Former foreign correspondent Lola Wicks is back. The independent, outspoken, brassy reporter took a position at a small-time newspaper in Magpie, Montana. After being downsized from her job in Kabul, she left her post Baltimore to find some bliss with local sheriff Charlie [“When it came to Charlie, Lola considered herself a realist about the temporary nature of most relationships.”]. When a local Blackfeet girl, missing for months, is found dead with a strange brand on her forearm, Wicks uncovers a larger story connecting other missing girls from the reservation. Turns out she’s right but it might be more dangerous than she assumed as sex trafficking, drugs and the big money in the oil fields of North Dakota factor into the disappearance. Another thoughtful page-turner with magnificent sense of place and descriptive scenery by Gwen Florio.
Gwen and I spoke by phone recently.
Amy Steele: How did you make the jump from journalist to fiction writer?
Gwen Florio: I started writing seriously about 20 years ago. I was working for the Philadelphia Inquirer and there was a wonderful writing workshop in Philadelphia. I joined that and started working seriously on writing fiction. I read almost exclusively fiction. Joining this group gave me some guidance.
Amy Steele: What made you write the thrillers that you’ve done?
Gwen Florio: I did not set out to write thrillers. I read a lot of literary fiction and thought that’s what I would write. I wrote some previous novels and they could easily translate to thrillers. One of them was just dreadful and just shouldn’t see the light of day. The second one was better and that one got me an agent. She couldn’t sell it and she just said “write another book.” So I had something intact which was the prologue to Montana. I googled how to write mysteries and read a lot about the genre. I really stumbled into it. I’m really glad I did.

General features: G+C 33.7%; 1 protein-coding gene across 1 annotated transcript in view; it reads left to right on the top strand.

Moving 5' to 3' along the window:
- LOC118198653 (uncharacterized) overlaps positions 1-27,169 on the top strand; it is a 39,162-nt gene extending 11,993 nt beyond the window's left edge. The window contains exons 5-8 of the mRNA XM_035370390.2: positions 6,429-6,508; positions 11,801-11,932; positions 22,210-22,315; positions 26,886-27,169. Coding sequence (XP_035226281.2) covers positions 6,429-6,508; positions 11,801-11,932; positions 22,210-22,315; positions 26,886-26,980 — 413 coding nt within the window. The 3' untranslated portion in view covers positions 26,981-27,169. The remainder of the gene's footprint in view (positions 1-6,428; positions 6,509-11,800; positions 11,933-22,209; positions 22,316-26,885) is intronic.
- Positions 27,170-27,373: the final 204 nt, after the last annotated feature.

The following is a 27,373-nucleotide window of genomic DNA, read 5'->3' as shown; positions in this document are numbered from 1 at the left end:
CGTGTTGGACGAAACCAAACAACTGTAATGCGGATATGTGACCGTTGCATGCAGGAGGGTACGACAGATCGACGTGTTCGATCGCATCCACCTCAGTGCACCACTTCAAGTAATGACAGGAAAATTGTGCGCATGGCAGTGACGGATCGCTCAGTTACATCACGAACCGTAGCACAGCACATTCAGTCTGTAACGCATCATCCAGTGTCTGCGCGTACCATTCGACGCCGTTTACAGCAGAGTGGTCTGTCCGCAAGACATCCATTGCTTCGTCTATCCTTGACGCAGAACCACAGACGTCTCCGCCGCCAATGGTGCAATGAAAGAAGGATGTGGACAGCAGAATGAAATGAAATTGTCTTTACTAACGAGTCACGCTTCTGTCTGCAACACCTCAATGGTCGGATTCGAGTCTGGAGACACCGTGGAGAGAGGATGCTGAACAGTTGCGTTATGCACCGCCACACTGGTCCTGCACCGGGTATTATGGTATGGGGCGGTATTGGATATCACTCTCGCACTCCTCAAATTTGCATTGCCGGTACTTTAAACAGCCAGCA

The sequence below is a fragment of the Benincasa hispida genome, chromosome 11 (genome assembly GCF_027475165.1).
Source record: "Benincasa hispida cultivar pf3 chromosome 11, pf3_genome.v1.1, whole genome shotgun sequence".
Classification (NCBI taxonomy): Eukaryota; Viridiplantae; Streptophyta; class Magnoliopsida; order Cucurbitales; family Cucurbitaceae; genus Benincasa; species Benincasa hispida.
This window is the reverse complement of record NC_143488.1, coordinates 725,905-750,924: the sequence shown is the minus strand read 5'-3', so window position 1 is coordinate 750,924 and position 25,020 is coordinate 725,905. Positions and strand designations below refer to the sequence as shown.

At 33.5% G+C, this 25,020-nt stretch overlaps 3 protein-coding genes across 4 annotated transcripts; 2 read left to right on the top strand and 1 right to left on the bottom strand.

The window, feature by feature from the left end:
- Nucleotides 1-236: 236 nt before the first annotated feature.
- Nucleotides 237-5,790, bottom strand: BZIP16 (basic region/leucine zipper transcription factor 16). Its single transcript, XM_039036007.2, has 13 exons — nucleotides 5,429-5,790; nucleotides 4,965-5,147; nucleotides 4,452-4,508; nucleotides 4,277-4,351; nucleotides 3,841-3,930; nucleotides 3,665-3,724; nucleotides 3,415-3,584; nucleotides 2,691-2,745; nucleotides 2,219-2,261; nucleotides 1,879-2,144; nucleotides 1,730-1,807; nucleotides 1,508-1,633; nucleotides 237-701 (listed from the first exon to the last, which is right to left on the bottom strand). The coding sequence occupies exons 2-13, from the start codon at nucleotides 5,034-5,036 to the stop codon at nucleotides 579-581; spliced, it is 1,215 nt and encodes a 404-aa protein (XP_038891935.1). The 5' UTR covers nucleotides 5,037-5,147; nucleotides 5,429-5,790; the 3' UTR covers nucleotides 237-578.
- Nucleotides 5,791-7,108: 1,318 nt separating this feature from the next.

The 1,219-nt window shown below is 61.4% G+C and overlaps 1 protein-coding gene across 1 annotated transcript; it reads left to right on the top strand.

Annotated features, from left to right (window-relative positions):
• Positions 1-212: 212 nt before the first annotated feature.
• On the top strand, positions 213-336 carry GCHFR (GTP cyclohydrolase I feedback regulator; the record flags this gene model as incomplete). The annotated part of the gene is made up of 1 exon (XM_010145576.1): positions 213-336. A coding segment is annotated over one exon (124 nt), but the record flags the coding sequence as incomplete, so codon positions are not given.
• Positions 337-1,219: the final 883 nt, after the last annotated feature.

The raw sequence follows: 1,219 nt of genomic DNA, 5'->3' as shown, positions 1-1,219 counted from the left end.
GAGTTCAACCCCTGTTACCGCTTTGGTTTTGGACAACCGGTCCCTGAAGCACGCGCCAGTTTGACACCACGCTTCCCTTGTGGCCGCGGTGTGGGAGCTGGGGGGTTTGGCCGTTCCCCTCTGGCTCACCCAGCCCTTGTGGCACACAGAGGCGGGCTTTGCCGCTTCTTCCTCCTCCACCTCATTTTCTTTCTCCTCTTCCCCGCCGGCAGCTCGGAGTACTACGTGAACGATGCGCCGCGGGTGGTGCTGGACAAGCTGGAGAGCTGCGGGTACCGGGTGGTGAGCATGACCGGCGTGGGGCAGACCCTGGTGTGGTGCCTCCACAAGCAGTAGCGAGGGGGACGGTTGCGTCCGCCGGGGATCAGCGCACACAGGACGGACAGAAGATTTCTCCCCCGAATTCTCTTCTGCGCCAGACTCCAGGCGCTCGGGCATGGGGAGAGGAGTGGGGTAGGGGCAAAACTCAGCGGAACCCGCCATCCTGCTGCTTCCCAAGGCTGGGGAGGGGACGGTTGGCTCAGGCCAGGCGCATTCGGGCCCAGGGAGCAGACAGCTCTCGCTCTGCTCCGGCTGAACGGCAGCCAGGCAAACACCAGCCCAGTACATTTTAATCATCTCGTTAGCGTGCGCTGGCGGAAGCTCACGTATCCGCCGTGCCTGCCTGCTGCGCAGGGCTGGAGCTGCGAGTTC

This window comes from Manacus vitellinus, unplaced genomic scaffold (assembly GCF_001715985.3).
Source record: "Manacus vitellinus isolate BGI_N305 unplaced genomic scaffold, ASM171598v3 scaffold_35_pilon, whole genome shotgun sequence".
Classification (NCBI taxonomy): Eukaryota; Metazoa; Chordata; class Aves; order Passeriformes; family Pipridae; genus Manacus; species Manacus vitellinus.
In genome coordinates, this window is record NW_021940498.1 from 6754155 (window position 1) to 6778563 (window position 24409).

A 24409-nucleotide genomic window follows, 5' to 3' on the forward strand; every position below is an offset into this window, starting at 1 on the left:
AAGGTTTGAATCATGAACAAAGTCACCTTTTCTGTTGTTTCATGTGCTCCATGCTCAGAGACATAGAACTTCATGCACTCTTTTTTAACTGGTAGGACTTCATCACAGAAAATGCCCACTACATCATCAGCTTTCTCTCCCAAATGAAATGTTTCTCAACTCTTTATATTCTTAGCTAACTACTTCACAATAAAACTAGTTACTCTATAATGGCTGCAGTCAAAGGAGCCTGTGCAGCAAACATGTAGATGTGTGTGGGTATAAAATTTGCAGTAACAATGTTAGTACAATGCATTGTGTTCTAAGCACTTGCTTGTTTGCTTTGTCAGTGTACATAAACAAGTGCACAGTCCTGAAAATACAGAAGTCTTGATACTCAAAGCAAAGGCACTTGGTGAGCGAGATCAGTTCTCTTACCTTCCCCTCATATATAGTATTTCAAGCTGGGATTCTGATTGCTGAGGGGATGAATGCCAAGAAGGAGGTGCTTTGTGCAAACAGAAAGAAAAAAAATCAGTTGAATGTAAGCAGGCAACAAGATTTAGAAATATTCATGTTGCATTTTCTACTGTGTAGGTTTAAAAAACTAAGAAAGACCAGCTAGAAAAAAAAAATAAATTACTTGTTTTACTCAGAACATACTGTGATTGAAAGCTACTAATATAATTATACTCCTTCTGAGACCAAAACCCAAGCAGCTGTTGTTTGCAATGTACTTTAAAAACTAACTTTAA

Amy Steele: It sounds like you had to do a lot of research and there’s a particular structure.
Gwen Florio: There is a particular structure and coming across that made it really familiar to me like writing a long newspaper series or big magazine piece. Those are all really structured to keep the reader plodding along. I kinda relaxed once I had those guidelines. I rearranged some of what I’d written. It took some of the fear factor out. I could relate it back to journalism in a way that felt familiar.
Amy Steele: How has your journalism career influenced your novel writing?
Gwen Florio: It demystifies writing. I don’t sit around and wait for inspiration. I’m so used to deadlines that I just sit down and write. That’s the great gift of journalism. Writing is a job. You really tune your ear into how people talk. You’re listening for great quotes. The rhythm in that quote or anything which gives you a sense of who they are. It really helps you with dialogue. I feel like I know how to write believable dialogue. It gets you to a lot of different places and different experiences. It exposes you to things. When I was reporting my newspaper stories there was all this great information that just didn’t belong in the stories that was just so interesting. So now I can put that in my books. It wasn’t wasted.
Amy Steele: There are lots of twists in Dakota. How do you keep track of characters and plot?